A new era swings the country to the left (2008)
Whilst the 2008 election made history by electing the first Black president, Barack Obama, other important issues combined to show a much more important change, and that is the long-term swing towards the political left. Evidence suggests that this shift is due to demographic changes in the country, including increases in those groups that are more likely to vote Democrat than Republican. These changes impact the share of the vote that each ethnic group has and affects the Democrat and Republican shares of each ethnic group.
White non-Hispanics are more likely to vote Republican than Democrat but their proportion of the population is declining. In the 1976 presidential election between President Gerald Ford and Jimmy Carter 89 per cent of voters were White non-Hispanics (and of those 52 per cent voted Republican) whilst 9 per cent were Black (and of those 83 per cent voted Democrat) and 1 per cent was Hispanic (and of those 82 per cent voted Democrat).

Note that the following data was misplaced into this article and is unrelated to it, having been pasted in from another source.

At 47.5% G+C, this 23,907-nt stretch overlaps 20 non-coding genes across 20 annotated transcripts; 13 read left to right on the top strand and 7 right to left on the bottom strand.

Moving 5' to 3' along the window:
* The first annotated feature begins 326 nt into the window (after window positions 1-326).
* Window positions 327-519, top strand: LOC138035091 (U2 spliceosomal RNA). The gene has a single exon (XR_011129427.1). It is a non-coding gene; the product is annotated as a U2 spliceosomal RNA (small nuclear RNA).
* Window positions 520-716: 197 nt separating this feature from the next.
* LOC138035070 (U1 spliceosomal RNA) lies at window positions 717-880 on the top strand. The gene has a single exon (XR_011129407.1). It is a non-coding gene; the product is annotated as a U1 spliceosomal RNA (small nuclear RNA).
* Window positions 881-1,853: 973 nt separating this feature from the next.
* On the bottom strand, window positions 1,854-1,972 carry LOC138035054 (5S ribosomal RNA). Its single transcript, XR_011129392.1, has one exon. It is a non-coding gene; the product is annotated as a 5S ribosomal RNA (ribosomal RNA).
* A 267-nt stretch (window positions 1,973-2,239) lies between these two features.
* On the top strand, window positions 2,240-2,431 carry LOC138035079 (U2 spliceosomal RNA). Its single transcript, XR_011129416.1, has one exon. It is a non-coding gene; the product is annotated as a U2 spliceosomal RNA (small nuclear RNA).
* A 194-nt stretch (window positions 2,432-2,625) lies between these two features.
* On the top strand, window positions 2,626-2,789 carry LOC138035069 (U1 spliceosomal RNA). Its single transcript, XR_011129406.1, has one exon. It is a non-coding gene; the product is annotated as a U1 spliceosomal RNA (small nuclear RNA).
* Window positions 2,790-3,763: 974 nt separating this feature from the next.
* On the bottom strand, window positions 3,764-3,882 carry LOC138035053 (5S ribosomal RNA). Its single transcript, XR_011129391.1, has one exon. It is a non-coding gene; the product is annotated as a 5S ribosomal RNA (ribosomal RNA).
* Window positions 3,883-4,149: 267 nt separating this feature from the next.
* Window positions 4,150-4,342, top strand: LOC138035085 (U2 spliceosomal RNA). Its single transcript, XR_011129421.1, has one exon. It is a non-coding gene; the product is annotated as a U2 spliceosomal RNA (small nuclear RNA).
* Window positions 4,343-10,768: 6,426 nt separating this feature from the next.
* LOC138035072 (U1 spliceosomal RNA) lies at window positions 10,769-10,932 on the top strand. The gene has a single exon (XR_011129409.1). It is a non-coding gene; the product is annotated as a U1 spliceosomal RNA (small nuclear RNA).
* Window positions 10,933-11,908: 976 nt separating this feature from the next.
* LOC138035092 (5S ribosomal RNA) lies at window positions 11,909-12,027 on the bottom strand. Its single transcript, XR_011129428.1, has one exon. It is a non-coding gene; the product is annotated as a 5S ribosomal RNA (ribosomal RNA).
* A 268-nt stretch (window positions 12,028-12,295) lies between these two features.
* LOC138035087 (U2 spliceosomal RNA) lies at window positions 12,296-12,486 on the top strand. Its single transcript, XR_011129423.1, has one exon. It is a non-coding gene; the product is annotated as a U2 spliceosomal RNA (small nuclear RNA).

Whilst the White non-Hispanics were a large percentage of those that voted the high levels of voting for Democrats amongst the minority groups did not have much of an impact in the outcome of the election; however, by 2008, this had changed. The White non-Hispanic vote went down to 74 per cent with the Republicans gaining only 55 per cent of those who voted, and Blacks were overwhelmingly supportive of the Democrats with an overall share of 13 per cent and a large percentage of the Hispanic vote (9 per cent) equally going to the Democrats. Whichever party wins these minority groups is likely to win the election.